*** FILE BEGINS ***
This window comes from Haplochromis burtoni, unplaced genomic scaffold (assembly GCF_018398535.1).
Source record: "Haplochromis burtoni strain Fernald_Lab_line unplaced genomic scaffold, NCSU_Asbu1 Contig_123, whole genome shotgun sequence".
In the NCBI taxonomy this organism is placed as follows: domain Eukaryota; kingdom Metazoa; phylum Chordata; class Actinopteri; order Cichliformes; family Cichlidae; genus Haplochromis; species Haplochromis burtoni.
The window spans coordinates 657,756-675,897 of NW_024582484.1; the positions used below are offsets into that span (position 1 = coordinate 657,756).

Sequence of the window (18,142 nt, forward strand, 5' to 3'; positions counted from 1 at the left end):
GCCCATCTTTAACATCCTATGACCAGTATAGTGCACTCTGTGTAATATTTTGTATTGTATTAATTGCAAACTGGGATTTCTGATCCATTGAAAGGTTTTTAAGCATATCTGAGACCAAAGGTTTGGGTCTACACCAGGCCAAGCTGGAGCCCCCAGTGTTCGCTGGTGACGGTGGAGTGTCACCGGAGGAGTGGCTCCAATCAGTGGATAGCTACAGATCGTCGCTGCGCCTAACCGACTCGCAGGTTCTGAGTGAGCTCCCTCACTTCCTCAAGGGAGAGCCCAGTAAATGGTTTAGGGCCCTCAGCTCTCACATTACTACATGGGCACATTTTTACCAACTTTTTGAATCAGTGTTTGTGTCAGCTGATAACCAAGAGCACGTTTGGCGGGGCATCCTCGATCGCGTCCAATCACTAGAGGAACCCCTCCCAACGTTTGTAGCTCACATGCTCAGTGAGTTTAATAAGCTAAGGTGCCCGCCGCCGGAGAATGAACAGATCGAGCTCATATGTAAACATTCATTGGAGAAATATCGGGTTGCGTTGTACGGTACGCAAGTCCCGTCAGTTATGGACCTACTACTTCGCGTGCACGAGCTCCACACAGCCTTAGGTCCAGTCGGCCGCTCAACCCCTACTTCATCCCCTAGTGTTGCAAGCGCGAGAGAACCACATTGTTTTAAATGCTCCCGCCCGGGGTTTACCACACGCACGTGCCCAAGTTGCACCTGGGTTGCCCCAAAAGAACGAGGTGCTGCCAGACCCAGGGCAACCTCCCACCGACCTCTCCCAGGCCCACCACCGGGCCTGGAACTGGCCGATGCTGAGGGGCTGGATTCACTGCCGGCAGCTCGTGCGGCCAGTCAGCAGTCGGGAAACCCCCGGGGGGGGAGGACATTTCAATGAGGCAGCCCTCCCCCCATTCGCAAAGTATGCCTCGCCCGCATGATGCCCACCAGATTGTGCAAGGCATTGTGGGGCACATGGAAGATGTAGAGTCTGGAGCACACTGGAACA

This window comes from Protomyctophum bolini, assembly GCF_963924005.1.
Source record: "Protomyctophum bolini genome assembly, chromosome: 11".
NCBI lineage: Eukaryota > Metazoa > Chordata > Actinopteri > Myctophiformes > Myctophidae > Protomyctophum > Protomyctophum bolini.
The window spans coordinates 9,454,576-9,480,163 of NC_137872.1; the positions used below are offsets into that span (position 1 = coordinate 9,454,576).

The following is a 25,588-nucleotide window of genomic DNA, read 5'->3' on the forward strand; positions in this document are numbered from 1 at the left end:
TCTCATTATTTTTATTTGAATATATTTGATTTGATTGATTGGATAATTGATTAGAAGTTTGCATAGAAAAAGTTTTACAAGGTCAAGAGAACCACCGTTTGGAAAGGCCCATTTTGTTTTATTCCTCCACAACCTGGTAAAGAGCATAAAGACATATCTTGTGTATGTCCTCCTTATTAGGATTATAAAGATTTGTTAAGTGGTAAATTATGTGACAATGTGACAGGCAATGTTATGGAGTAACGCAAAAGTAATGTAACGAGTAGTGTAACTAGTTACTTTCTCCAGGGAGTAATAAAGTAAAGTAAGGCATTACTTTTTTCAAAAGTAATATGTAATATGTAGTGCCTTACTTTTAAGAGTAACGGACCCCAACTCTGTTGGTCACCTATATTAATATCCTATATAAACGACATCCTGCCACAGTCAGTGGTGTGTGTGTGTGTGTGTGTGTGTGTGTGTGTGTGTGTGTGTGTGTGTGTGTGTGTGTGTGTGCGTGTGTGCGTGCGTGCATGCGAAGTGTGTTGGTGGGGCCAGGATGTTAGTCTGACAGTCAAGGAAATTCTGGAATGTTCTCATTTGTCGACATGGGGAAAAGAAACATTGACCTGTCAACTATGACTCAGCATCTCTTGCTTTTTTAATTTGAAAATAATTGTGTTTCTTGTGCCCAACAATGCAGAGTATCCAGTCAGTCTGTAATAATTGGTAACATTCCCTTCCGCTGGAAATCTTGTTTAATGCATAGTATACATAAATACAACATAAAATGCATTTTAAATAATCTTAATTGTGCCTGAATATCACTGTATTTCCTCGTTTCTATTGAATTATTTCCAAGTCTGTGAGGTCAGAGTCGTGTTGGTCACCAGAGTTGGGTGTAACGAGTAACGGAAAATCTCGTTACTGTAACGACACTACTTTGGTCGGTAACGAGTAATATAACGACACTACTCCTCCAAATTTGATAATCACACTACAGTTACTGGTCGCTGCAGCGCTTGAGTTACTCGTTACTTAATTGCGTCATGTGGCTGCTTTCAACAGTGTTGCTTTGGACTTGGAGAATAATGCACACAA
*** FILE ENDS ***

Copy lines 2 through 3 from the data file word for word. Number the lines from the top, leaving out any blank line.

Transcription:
Source record: "Haplochromis burtoni strain Fernald_Lab_line unplaced genomic scaffold, NCSU_Asbu1 Contig_123, whole genome shotgun sequence".
In the NCBI taxonomy this organism is placed as follows: domain Eukaryota; kingdom Metazoa; phylum Chordata; class Actinopteri; order Cichliformes; family Cichlidae; genus Haplochromis; species Haplochromis burtoni.